One of the main things to remember about tattwa visions is that they are very fundamental and basic; to give way to glamourised fantasy surroundings would almost certainly ensure the operator's disappointment.
They must, for best results, be taken on their own terms, and experienced in this way are rewarding beyond expectation.
The Elemental Weapons are the four basic instruments of the magician and are representative of the Four Alchemical Elements: Earth, Water, Air and Fire. The attributions of the Weapons to the Elements has for a long time laboured under the ascriptions given by the Golden Dawn which associated them as follows:
Wand - Fire Dagger - Air Cup - Water Pentacle - Earth
However this incorporates a blind, and in fact if these attributions are considered in depth it will be seen that for some reason the two active weapons, the dagger and the wand, have been interchanged. (1) The weapons may be characterized as follows:
1. The Dagger (Fire) is a weapon made of iron or steel, forged under heat, sharp and incisive like flame. As it is a weapon, it is associated with Mars whose colour is red, the colour of fire. Additionally the Golden Dawn attribution of the Elemental Weap ons to the Sephiroth incorporated the same blind, so that despite hitherto published ascriptions, the Da gger is in fact a Weapon of Tiphareth, symbolic of sacrifice and the death and resurrection themes associated with this Sphere.
 This does not mean that your weapons will not w ork if the above ascription is used: of course they will if they have been properly consecrated, but usin g them will be somewhat like trying to batter someone to death with a dagger or stab them with a staff. Hard work.
2. The Wand (Air) like the Caduceus is part of the insignia of Mercury, the winged messenger of the gods. Mercury is traditionally associated with Air, and his patronage of travellers further confirms the attribution of the Staff or Wand to Air. The wand is the Weapon of Hod, Sephirah of Mercury and magic.
3. The Cup (Water) is obviously ascribed to Water Idecause of its very function. On the Tree of Life the Cup fits on Netzach where its Venusian associations support its emotional receptive and watery nature.
4. The Pentacle (Earth) is the most solid of the weap ons and provides a base, the ground for the operation of the other three elements. It is akin to the shield and it is basically a passive and defensive weapon. The pentagram, which is often used as a motif on the Pentacle sums up the union of the four Elements, just as earth is the union and physical manifestation of the other three Elements.
Manufacture of the Elemental Weapons
The Dagger (Fire)
Ideally this should be made by the magician from a piece of pure iron or steel, however it is not always practicable for the magician to completely construct his weapons himself, and as in the old grimoires, the magician was allowed to start with a knife which he had bought (although they go on to stipulate that he should then use this knife to manufacture the other weapons from scratch). In an indirect way the primacy of this weapon also indicates its ascription to the primary element fire. Assuming that the magician has bought a dagger or a knife, preferably with a plain hilt, it is now up to him to inscribe it.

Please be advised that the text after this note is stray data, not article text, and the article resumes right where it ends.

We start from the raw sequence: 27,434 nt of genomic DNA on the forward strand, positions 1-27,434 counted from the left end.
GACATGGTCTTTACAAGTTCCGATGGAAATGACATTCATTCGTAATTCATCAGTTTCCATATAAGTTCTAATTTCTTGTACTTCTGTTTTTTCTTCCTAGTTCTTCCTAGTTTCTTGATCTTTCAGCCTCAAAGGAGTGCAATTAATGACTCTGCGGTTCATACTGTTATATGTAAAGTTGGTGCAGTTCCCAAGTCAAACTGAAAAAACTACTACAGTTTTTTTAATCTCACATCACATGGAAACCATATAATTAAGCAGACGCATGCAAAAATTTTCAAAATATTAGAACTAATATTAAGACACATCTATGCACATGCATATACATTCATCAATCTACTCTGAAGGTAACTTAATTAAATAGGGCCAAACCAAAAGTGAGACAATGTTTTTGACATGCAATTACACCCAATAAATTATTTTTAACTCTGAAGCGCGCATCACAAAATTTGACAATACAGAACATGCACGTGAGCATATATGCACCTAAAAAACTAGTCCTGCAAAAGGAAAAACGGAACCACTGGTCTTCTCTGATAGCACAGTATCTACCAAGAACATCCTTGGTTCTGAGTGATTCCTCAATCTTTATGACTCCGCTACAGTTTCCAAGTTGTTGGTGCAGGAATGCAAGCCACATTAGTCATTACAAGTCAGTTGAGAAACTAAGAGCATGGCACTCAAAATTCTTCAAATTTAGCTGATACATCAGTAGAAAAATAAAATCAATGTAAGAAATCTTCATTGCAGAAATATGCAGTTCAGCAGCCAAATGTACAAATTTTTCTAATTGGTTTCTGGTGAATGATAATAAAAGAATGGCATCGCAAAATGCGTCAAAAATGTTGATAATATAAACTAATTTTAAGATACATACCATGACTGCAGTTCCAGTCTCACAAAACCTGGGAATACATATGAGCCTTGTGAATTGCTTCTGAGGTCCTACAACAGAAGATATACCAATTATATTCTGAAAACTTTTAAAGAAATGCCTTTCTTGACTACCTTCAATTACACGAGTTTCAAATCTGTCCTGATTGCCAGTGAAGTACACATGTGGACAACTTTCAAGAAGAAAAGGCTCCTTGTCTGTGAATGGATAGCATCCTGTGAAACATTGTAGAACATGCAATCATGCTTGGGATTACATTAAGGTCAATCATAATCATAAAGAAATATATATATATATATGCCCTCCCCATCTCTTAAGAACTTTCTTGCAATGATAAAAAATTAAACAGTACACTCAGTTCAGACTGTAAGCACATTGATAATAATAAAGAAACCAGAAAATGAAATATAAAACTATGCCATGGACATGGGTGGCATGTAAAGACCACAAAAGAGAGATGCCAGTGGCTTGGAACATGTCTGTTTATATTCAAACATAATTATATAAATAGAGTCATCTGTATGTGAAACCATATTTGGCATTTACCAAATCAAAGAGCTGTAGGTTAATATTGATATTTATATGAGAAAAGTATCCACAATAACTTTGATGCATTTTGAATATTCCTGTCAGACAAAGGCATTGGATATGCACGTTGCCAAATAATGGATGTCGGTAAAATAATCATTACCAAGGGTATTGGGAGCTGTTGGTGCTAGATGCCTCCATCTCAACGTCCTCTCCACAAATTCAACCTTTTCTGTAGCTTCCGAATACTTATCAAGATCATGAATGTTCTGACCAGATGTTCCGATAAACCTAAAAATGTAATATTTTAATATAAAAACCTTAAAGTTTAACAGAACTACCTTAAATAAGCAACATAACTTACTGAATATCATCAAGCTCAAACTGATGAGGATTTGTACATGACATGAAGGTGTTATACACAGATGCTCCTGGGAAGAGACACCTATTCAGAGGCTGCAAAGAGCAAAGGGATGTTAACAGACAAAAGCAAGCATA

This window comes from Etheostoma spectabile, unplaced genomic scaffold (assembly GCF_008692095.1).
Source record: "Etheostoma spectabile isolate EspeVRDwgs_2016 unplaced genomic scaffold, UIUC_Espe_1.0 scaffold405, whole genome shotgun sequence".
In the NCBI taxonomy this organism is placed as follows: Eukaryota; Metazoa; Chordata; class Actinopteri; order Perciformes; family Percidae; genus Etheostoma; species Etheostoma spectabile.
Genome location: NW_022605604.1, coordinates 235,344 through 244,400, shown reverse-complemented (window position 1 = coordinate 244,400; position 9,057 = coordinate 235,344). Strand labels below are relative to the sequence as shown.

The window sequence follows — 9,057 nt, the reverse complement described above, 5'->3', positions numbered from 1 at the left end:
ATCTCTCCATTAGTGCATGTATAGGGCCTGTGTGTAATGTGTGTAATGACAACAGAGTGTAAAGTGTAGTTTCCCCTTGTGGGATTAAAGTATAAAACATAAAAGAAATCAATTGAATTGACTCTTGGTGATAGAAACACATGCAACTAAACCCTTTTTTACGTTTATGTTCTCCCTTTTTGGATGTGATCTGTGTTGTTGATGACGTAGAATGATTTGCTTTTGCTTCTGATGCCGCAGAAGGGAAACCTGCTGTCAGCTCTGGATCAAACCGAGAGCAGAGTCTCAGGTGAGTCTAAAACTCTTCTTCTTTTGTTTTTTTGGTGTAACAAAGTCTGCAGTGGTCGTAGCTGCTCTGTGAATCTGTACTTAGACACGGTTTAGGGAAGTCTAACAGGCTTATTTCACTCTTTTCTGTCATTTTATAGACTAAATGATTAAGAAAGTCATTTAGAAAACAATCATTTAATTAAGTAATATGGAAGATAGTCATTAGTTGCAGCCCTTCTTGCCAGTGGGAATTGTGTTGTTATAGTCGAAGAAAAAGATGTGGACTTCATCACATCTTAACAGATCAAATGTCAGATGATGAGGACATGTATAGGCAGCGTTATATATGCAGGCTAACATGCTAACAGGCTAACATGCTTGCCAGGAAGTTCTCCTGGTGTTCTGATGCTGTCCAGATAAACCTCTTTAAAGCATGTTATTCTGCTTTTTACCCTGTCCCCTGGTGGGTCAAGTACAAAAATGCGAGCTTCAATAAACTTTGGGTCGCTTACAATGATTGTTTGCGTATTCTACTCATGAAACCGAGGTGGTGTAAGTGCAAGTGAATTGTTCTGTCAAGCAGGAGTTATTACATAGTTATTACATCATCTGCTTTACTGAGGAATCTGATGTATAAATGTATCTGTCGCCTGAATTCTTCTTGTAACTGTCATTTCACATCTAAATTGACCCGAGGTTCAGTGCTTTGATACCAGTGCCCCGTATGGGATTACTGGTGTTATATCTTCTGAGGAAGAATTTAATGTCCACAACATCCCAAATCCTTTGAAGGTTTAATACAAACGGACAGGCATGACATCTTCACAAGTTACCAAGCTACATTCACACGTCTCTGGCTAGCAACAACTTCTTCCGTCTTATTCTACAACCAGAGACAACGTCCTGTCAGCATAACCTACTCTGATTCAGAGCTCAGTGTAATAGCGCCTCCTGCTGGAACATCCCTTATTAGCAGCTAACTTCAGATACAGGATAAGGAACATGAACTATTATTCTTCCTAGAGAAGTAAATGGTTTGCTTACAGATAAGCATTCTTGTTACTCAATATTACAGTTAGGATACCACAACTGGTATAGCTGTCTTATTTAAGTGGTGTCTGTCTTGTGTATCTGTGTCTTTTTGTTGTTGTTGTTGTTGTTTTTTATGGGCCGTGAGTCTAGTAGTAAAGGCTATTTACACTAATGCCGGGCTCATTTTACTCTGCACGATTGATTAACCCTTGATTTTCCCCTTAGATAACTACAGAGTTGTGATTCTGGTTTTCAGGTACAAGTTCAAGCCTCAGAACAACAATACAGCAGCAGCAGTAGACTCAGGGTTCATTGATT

This he can do either by engraving, etching, (2) or less satisfactorily, painting. The simplest inscription is his own magical name, or motto but for those who wish to take the procedure one step further, the following additional inscription of the Godname and Archangelic name of Fire is suggested:
Thee Wand (Air)
Eliphas Levi suggests (3) that the magical wand 'must be one perfectly straight branch of almond or hazel, cut at a single blow with the magical pruning-knife or golden sickle, before the rising of the sun, at that moment when the tree is ready to blossom. It must be pierced through its whole length without splitting or breaking it, and a long needle of magnetized iron must occupy its entire length. To one of the extremities must be fitted a polyhedral prism, cut in a triangular shape, and to the other a similar figure of black resin.
 Probably the easiest process, although not as aesthetically pleasing as engraving. The blade should be heated and (engraver's) wax melted evenly all over it, or alternatively it can be gently warmed and then plunged into a pot of liquid wax. The essence of this is to get a thin even coat on all the metal surfaces then, using a needle cut the letters into the wax thereby exposing the metal underneath. Be careful not to crack off any of the wax. If some comes off start the process again, using a thinner layer of wax. The third step is to leave the dagger in a dilute acid solution (spirits of salt from the local hardware shop will do) allowing it to eat into the metal exposed by the needle. Be careful not to leave it too long or the acid will start to eat laterally, or to expose the hilt and pommel to the acid. Lastly, melt the wax off the blade and polish the result.
 Eliphas Levi, Doctrine and Ritual Of Transcendental Magic. Rider, London. p259.
Two rings, one of copper and one of zinc, must be placed at the centre of the wand; which afterwards must be gilt at the resin and silvered at the prism end as far as the ringed centre; it must then be covered with silk, the extremities not included. On the copper ring these characters must be engraved: